Task Analysis (HTA)
- Task analysis is used mainly to investigate an existing situation, not to envision new systems or devices. It is used to analyze the underlying rationale and purpose of what people are doing: what are they trying to achieve, why are they trying to achieve it, and how are they going about it?
- The information gleaned from task analysis establishes a foundation of existing practices on which to build new requirements or to design new tasks.
- Task analysis is an umbrella term that covers techniques for investigating cognitive processes and physical actions, at a high level of abstraction and in minute detail.
- Practice, task analysis techniques have had a mixed reception. The most widely used version is Hierarchical Task Analysis (HTA)
Hierarchical Task Analysis (HTA)
Hierarchical Task Analysis (HTA) was originally designed to identify training needs (Annett and Duncan, 1967). It involves breaking a task down into subtasks and then into sub-subtasks and so on.
HTA focuses on the physical and observable actions that are performed, and includes looking at actions that are not related to software or an interaction device at all.
The starting point is a user goal. This is then examined and the main tasks associated with achieving that goal are identified. Where appropriate, these tasks are subdivided into subtasks.
Consider the library catalog service, and the task of borrowing a book. This task can be decomposed into other tasks such as accessing the library catalog, searching by name, title, subject, or whatever, making a note of the location of the book, going to the correct shelf, taking it down off the shelf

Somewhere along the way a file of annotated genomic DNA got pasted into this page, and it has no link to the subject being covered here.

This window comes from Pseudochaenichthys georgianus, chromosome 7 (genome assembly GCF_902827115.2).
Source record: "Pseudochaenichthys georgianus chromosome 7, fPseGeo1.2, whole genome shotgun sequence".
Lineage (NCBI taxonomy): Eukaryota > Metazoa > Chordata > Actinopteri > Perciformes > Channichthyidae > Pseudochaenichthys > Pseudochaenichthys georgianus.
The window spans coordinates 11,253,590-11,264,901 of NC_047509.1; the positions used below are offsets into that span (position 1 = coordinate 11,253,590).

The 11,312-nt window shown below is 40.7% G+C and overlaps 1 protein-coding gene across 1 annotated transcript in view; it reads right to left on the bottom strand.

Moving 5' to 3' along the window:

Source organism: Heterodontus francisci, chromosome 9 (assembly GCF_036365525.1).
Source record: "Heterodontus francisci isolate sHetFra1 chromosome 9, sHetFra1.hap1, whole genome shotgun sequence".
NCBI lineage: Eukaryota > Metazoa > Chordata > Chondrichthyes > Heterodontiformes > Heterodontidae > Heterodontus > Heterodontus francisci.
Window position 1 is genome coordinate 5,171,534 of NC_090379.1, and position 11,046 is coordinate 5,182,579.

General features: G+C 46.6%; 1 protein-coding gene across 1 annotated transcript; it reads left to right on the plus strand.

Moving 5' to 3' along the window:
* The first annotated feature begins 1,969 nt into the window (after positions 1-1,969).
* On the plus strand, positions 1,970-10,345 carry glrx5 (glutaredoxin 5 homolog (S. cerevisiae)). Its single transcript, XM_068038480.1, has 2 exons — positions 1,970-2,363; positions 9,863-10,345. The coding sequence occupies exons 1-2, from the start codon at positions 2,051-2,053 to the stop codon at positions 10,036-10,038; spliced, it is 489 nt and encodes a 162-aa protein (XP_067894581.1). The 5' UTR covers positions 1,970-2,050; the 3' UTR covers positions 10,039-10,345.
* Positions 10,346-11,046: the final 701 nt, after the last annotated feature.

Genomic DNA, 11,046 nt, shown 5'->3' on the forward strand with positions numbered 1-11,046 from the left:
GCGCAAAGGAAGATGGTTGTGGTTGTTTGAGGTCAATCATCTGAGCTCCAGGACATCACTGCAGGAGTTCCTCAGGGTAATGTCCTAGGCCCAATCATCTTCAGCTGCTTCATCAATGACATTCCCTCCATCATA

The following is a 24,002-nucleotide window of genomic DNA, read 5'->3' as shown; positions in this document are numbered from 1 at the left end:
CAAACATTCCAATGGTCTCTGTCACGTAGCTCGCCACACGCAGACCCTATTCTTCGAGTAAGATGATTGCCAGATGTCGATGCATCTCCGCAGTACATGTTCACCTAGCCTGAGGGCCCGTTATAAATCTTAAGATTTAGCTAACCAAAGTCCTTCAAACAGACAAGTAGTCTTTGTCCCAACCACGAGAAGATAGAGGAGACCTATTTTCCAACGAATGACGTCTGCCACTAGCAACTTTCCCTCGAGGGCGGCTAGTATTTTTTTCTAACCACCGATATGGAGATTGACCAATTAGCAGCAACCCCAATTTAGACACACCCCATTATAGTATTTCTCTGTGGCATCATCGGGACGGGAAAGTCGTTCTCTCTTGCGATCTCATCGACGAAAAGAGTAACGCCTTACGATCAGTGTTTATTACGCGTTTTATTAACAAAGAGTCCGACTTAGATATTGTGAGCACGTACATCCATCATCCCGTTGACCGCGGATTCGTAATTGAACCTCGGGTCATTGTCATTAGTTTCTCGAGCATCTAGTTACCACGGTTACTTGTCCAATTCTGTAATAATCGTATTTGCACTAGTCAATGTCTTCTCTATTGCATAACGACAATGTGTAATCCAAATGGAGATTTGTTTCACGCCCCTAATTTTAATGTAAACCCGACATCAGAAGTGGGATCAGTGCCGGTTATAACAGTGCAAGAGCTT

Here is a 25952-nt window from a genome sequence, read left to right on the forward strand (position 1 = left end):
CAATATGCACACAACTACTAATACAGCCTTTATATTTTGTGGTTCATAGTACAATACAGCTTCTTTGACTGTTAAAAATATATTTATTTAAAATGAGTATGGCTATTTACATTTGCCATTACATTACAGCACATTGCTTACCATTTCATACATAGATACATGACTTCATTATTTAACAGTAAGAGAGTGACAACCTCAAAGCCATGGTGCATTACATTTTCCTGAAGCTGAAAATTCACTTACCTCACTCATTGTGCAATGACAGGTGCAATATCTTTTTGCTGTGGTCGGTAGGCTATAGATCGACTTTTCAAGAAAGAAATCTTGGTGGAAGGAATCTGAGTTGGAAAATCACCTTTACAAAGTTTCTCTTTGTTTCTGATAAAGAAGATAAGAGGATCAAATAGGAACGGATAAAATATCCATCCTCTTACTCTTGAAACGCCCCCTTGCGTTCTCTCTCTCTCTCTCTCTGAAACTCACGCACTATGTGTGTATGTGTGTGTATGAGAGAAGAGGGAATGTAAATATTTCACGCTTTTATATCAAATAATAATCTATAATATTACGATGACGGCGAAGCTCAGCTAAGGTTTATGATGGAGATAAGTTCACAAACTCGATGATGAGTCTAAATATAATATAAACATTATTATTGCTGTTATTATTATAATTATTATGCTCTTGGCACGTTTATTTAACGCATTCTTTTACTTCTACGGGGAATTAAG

This set of tasks and subtasks might be performed in a different order depending on how much is known about the book, and how familiar the user might be with the library and the book's likely location.
Note how the numbering works for the task analysis: the number of the plan corresponds to the number of the step to which the plan relates. For example, plan 2 shows how the subtasks in step 2 can be ordered; there is no plan 1 because step 1 has no subtasks associated with it.
An alternative expression of an HTA is a graphical box-and-line notation.
Here the subtasks are represented by named boxes with identifying numbers. The hierarchical relationship between tasks is shown using a vertical line. If a task is not decomposed any further then a thick horizontal line is drawn underneath the corresponding box.